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Sunday, September 25, 2005

In Through The Out Door: Lemon Curd Beignets with Raspberry Coulis and Peppered Melon Sorbet

(This post is by William, for the Gourmet Survivor game.)


Wow, thanks to everyone who voted for my potato Po'boy last week! I was a little worried when I saw the other contestants' imaginative Po'boy entries, but I squeaked through in second place. I'm glad to see that the classics are still appreciated out there. Or maybe you all are just sticking up for Pim. Either way, thanks for keeping me in this thing, everybody!

I'm sorry to hear that Kathy will be leaving us, though. I figured she'd sail through to the next round based on those amazing photos alone. Kathy, you will be missed.

That brings me to this week's food challenge: the beignet. A beignet is a French-style doughnut that has been embraced and adapted by the city of New Orleans. Just like the other kind of doughnuts, someone figured out a long time ago that you can put fruit inside of them to make them even more delicious. Our task from Adam was clear - to come up with a unique, fruit-filled beignet, and perhaps pair it with an equally tasty dipping sauce. After a moment or two of reflection, I decided that the perfect filling for my winning beignets would be: raspberries. I can think of three reasons why I may have come to this conclusion:
1 If I made a 'raspberry beignet', I could make ever-so-clever references to a Prince song (Raspberry Beret), and people would like me.
2 Raspberries are tasty.
3 Did I mention the thing about the Prince song? Why can't I get that danged song out of my head?

made yummyAnd so, with three reasons and a catchy tune in my head, I went about preparing my raspberry beignets, complete with a chocolate-espresso dipping sauce. The result? Beignets that were tasty, but not great. The juicy raspberries sogged the dough around them, so every time I bit into a raspberry, I would also find a small soggy bit of undercooked dough. Not a big deal, but we're going for perfect beignets here. More importantly, I found the flavors to be out of balance. The tartness of the raspberries overwhelmed the subtlety of the fried dough and powdered sugar, and the wallop of the chocolate espresso sauce pretty much took over everything. Apparently, Prince songs don't make the best material for culinary inspiration.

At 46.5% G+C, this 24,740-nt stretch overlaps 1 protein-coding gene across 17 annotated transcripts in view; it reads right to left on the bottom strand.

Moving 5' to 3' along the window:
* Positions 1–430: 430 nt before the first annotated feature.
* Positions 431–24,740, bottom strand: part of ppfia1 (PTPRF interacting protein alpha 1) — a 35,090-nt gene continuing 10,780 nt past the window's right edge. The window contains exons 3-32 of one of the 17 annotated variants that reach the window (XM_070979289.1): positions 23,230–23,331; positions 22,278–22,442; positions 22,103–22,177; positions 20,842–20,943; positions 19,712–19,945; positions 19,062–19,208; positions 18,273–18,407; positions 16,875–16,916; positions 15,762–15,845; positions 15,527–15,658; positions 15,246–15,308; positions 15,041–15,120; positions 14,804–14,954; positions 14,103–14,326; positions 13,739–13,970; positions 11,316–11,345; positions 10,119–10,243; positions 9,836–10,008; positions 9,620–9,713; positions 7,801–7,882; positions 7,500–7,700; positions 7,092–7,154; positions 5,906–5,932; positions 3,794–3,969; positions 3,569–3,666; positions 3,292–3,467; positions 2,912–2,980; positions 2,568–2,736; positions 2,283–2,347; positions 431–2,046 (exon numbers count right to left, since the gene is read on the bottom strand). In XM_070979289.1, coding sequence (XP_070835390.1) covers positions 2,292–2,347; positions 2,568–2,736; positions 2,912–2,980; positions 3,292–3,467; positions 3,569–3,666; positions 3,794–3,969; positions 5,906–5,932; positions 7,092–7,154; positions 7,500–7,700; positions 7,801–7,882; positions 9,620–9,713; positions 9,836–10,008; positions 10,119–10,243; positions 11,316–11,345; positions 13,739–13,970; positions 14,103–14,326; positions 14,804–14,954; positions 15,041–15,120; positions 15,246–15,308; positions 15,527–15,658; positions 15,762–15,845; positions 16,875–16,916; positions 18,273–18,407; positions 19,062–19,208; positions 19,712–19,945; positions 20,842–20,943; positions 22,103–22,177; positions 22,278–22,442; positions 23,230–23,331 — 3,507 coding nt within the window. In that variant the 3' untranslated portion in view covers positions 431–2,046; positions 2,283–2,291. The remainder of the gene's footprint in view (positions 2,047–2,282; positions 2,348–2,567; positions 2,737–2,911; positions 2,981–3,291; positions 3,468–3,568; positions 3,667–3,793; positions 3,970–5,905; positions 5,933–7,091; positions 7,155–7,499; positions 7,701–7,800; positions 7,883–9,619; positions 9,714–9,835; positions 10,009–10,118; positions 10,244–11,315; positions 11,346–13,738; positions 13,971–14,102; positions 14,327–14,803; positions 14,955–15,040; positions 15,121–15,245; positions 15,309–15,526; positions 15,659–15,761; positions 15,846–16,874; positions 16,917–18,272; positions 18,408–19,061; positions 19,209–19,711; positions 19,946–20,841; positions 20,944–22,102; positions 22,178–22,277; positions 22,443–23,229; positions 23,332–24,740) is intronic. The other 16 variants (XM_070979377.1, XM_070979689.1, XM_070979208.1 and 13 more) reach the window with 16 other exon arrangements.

Mind you, these beignets were passable. They were quite photogenic, too. I could have been satisfied, but no: this is a competition. I had to go for perfection. Do you see the trouble I make for myself to entertain and educate you, my readers? Well, OK, you're actually mostly Pim's readers, but still. I'm trying, here. So I started over from the ground up.

I'm quite a bit happier with my latest creations. For the fruit filling, I made candied lemon rind, then used the juices from the candying process to make a lemon syrup that flavored the dough. The small bits of candied lemon added just the unique character that I was looking for without overwhelming the natural beignet-ness in the process.


Do you see the bits of candied lemon in the raw dough here? I was really hoping that these would be visible on the outside of the beignet after they cooked, but it wasn't meant to be. The powdered sugar covered up any indication of lemon that there might have been.


These beignets were so good right out of the frying oil that I considered serving them simply with cafe au lait and no sauce. Then I thought, hey, I like raspberries (see point #2 above). I know, I've just spent much of this post saying bad things about raspberries. On the other hand, the problems I had with my raspberry beignets were related to the raspberries being in the dough. As an accompaniment, they won't have a chance to sog the dough, and a sauce can be kept from dominating more easily than whole raspberries.